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Posts Tagged ‘Confucius Institute’

Inner Mongolia University and Kentucky University renews their cultural exchange program

Wednesday, September 25th, 2013
An SVG map of China with the Inner Mongolia au...

An SVG map of China with the Inner Mongolia autonomous region highlighted Legend: Image:China map legend.png (Photo credit: Wikipedia)

The people, lands and livelihood of Inner Mongolia and Kentucky come together in “Living Landscapes,” a weeklong festival celebrating arts and culture from both places at Lexington, Kentucky starting on Sept. 22.

“‘Living Landscapes’ brings nearly 30 students, faculty and administrations from Inner Mongolia University (IMU) to participate in master classes, workshops and lectures at to University of Kentucky (UK),” said Huajing Maske, Director of the Confucius Institute at UK.

The weeklong program will explore both Eastern and Western cultural themes, from throat singing to classical singing, from bowl dances to musical theatre dance. In addition, there will be several art exhibitions and music and dance concerts, all free and open to the public.

“Inner Mongolia and Kentucky are horse capitals in China and the U.S.,” said Michael Tick, Dean of College of Fine Arts at UK. “We share many cultural similarities, and academically, IMU and UK both have very extensive arts programs.”

Tick said a delegation from IMU came last year for a two-day event. It was so popular, drawing more than 1,500 students, faculty, and people from the local community that they decided to expand the program this year.

English: A picture of Lexington, Kentucky take...

English: A picture of Lexington, Kentucky taken by helicopter (Photo credit: Wikipedia)

“They were truly traditional ethnic Mongolian musicians and dancers of the first rate,” said K.H. Khan, a retired professor of music, referring to last year’s performance.

“It was a colorful and spirited performance with one exciting surprise after another,” concurred Elaine Cook, a Lexington resident. “The performers and announcers connected with the audience in a meaningful way and it was a memorable experience.”

 This year, the delegation from IMU will not only do demonstration of local culture and costumes, but also perform with UK’s Western-trained musicians and dancers. Khan said: “What a perfect example of East meeting West and friendship between two people!”

 “The paintings, watercolors and prints by the faculty of the Art College of Inner Mongolia University provide a wonderful taste of the land and the historic equine culture of Inner Mongolia,” said Janie Welker, curator of the Art Museum at UK.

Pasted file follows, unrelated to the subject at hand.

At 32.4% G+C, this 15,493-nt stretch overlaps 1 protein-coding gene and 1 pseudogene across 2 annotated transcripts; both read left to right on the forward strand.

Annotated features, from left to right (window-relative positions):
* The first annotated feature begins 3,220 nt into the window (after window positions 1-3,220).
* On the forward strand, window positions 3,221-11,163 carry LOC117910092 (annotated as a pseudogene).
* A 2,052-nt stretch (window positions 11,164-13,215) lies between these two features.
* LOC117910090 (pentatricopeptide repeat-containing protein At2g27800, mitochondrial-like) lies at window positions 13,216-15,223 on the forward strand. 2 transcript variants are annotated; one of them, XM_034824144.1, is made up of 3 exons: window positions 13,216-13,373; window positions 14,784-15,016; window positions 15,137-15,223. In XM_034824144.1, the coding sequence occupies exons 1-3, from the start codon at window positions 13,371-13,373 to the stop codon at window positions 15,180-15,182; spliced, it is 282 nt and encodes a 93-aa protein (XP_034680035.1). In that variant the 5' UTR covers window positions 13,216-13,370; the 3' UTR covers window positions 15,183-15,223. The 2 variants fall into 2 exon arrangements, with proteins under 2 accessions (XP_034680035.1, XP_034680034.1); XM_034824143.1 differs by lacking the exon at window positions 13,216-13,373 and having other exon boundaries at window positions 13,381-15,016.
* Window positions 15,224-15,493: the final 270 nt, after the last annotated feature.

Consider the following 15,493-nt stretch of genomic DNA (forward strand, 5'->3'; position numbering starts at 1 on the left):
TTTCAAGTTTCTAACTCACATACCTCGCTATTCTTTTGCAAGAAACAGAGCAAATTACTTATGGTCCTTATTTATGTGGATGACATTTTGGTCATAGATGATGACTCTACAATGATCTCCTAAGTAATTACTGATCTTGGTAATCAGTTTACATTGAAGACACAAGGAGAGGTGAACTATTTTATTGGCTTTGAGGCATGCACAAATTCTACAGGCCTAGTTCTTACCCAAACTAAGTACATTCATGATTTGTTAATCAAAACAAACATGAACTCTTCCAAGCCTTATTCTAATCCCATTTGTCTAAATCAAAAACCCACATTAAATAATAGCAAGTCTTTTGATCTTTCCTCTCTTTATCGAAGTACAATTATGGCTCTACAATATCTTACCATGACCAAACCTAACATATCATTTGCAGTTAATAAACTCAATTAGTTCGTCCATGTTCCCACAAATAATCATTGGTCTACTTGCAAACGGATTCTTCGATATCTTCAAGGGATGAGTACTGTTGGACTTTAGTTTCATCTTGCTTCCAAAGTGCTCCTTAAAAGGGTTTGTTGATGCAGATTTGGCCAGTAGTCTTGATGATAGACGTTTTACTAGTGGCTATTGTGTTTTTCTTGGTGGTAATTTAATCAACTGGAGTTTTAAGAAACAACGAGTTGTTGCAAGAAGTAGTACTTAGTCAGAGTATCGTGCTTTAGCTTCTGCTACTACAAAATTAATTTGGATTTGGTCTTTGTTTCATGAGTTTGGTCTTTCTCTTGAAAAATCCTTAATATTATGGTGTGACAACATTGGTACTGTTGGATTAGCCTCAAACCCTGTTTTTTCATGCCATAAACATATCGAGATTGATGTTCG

“We are extremely pleased to present them to our students, faculty and the Lexington community–we feel strongly that art is an essential tool in international understanding,” she added.

“As our world’s cultures are brought together ever faster, a global experience has proved an indispensable part of a student’s full college experience,” Tick said.

“Our partnership with the Art College of IMU has proved invaluable to both our students and our faculty. Living Landscapes is more than a celebration of the horse; it is a celebration of artists dedicated to excellence at the very highest level,” he added.

“This week of academic and cultural activities is a great testimony to the kind of collaboration the Confucius Institute brings to campus,” said Maske.

 “Living Landscapes” runs from Sept. 22 to 28. Performing arts events include: A concert of traditional Inner Mongolian music and dance; a collaborative concert of music and dance featuring students from the UK dance minor, UK Percussion Ensemble, UK Jazz Ensemble and an improvisatory ensemble with students from IMU; and an orchestral concert of both Inner Mongolian and American compositions featuring the UK Symphony Orchestra and guests from IMU.

Art exhibitions include: A juried exhibition of works by students from UK and IMU; an exhibition of works by faculty of the UK School of Art and Visual Studies; and an exhibition of works by faculty of IMU.

This celebration of international arts and culture is a collaboration of the UK Confucius Institute, UK College of Fine Arts, IMU Art College and the Inner Mongolia Autonomous Region International Culture Association. For more details, visit http://www.uky.edu/international/node/809.